Where Activism Fails

Cross-posted from NextGen Journal

This weekend, 10 000 young people converged in Washington, D.C. and protested the American government’s inaction on climate change. Students stood in front of government buildings wearing green hard hats, holding signs saying “Make Polluters Pay, Not the EPA”. Students stormed the House of Representatives and sang a song about climate change, to the tune of the American national anthem. Fifteen minutes with President Obama, who agreed with their concerns but said “I can’t do this alone”, was PowerShift 2011’s biggest accomplishment.

This isn’t working.

The climate change mitigation lobby is currently a fringe group, at least in North America. It’s mostly made up of university students who mimic the campus protests of the 1960s, creating images that scream “socialism” to baby boomers who witnessed the original events. Governments, which are mostly made up of said baby boomers, largely ignore such fringe groups. Elected officials say what they think people want to hear, and most people don’t seem to care about climate change.

So what should we do instead? We don’t have a lot of money or connections to wealthy businesses. Youth don’t even vote in large enough numbers for governments to care what they want. What we do have, however, are facts on our side. We have the weight of the entire scientific community, agreeing that humans are causing a potentially catastrophic climate change which will only be stopped by major international action.

Instead of attempting to communicate with elected officials by marching around in front of their offices with our faces painted, I think we should focus our efforts on the public. If governments think people don’t care about climate change, we have to reverse that trend.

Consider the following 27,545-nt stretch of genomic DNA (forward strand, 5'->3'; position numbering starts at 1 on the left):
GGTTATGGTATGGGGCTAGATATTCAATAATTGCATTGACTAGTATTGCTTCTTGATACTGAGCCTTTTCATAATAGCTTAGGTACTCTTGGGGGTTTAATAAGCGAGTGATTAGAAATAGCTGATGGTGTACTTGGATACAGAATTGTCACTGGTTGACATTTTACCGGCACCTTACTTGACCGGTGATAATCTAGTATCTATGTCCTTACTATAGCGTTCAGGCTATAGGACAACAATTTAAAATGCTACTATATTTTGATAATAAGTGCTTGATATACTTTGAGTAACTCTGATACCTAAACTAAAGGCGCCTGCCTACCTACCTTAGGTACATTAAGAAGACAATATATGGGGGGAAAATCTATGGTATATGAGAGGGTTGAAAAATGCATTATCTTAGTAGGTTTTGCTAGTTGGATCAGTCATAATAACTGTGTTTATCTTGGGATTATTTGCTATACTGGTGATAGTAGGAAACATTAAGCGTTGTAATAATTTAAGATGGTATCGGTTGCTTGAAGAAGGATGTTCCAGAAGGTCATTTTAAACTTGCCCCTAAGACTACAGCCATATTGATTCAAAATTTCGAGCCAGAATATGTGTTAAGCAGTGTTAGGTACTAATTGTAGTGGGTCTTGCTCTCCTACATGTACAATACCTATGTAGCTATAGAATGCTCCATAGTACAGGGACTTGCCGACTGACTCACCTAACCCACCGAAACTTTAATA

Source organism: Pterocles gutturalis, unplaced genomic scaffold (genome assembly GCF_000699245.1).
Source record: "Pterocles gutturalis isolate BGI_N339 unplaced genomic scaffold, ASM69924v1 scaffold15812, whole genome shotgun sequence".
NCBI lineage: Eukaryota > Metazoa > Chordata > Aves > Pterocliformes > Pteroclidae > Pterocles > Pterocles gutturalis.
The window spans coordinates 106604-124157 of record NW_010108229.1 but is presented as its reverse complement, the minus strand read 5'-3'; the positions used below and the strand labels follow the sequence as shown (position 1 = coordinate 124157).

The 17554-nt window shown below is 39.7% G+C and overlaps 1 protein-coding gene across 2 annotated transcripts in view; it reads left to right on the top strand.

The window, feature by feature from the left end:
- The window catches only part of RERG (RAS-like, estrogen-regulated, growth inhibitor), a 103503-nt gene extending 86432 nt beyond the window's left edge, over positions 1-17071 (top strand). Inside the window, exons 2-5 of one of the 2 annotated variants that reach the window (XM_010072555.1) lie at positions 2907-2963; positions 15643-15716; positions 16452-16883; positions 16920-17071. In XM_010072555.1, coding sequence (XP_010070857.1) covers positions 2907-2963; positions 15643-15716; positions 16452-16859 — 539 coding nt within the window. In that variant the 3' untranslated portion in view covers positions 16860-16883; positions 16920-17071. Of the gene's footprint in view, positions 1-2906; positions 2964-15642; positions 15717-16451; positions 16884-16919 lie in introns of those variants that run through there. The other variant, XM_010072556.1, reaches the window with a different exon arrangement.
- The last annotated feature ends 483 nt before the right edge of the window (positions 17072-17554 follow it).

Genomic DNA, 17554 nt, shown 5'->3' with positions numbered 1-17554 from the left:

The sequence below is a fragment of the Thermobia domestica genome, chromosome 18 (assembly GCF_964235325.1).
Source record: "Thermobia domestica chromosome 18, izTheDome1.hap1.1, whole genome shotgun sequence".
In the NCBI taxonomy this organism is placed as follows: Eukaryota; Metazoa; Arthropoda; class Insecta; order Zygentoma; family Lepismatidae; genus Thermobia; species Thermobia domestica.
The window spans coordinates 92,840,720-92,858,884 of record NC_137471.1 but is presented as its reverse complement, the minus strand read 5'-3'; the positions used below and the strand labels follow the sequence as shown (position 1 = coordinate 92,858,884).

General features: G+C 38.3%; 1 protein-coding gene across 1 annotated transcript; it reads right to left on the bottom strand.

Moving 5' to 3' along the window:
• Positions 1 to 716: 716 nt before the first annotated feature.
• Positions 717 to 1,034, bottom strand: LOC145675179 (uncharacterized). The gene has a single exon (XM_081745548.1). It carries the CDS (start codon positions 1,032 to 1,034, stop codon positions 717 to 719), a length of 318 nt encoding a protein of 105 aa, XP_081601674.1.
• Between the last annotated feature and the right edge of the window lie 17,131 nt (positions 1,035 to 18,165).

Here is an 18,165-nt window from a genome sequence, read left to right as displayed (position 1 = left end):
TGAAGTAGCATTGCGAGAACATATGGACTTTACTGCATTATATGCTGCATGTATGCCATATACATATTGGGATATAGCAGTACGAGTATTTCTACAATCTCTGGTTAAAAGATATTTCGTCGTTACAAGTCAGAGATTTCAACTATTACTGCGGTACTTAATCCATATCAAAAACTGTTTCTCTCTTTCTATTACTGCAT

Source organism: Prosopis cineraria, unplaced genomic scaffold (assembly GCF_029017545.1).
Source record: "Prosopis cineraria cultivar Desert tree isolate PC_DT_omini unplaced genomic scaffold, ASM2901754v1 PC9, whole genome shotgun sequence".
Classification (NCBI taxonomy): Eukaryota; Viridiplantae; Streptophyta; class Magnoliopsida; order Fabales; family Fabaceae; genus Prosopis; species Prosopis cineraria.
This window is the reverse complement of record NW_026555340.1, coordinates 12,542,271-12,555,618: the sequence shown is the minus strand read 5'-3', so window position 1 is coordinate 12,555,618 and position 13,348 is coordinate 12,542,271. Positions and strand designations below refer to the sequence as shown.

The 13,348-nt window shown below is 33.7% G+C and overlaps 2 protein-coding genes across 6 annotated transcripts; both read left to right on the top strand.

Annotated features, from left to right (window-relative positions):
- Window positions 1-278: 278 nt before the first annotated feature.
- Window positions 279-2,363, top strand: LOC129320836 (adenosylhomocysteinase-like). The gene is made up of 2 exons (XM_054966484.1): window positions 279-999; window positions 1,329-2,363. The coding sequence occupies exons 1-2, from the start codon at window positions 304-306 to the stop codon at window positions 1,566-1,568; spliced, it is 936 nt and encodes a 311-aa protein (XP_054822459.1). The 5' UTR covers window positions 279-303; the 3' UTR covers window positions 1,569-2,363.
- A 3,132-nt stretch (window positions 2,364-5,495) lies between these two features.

I believe that anyone who truly understands this issue will care about it and want to fix it. Who could honestly examine the overwhelming evidence for anthropogenic climate change and still have reasonable doubts about its existence? Who wouldn’t want to prevent future wars, famines, extinctions, and waves of environmental refugees? Of course, there are the crazies who will scream about “climate scientists in Al Gore’s pocket” and “the world needs more CO2” no matter what we tell them, but we shouldn’t bother engaging with these people. Instead, we should engage with those who are constantly exposed to the crazies, and who are at risk of dismissing climate change because they think people are still debating its existence.

We need public education to create a social movement, but not like the “Green Movement” in 2007 when magazines everywhere advertised “10 easy ways to reduce your carbon footprint”. We need people to understand the severity of climate change, and to see that planting a tree and buying organic lettuce will not solve the problem. We need people to understand that meaningful action, such as putting a price on carbon, is necessary to solve the problem.

Climate change education will spread most easily through the media, whether it is mass media or new media. People need to be aware of the level of scientific support surrounding this issue, and the reality that climate scientists are not ignorant or fraudulent. Researchers know that correlation does not equal causation, and they know that the climate has changed in the past. Many people still take these arguments seriously, though, because they are thrown around and not challenged. We need to challenge the media outlets that have spread dangerous, libelous misinformation regarding climate change for years. We need to challenge them on the level of lawsuits, not on the level of writing letters to the editor.

It is vital to engage with the apathetic and show them why they should care. Apathetic youth are particularly problematic. Why should the government care about the needs of the next generation when most of its members don’t even vote? We have to make the youth vote strong enough that political parties will compete for its support, just like they do with the ethnic vote and the women’s vote. As Canadian comedian and political analyst Rick Mercer said, “If you are between the ages of 18 and 25, and want to scare the hell out of the people who run this country – this time around, do the unexpected: vote.”

When faced with a depressing reality, many will turn away and ignore the problem. However, the only way to prevent the scary stuff from happening is to suck it up and face it. Just because we wasted 20 years of potential action and got ourselves into a bad situation doesn’t mean we should throw up our hands and give up. It’s never too late to act, because this bad situation can always get worse if we let it.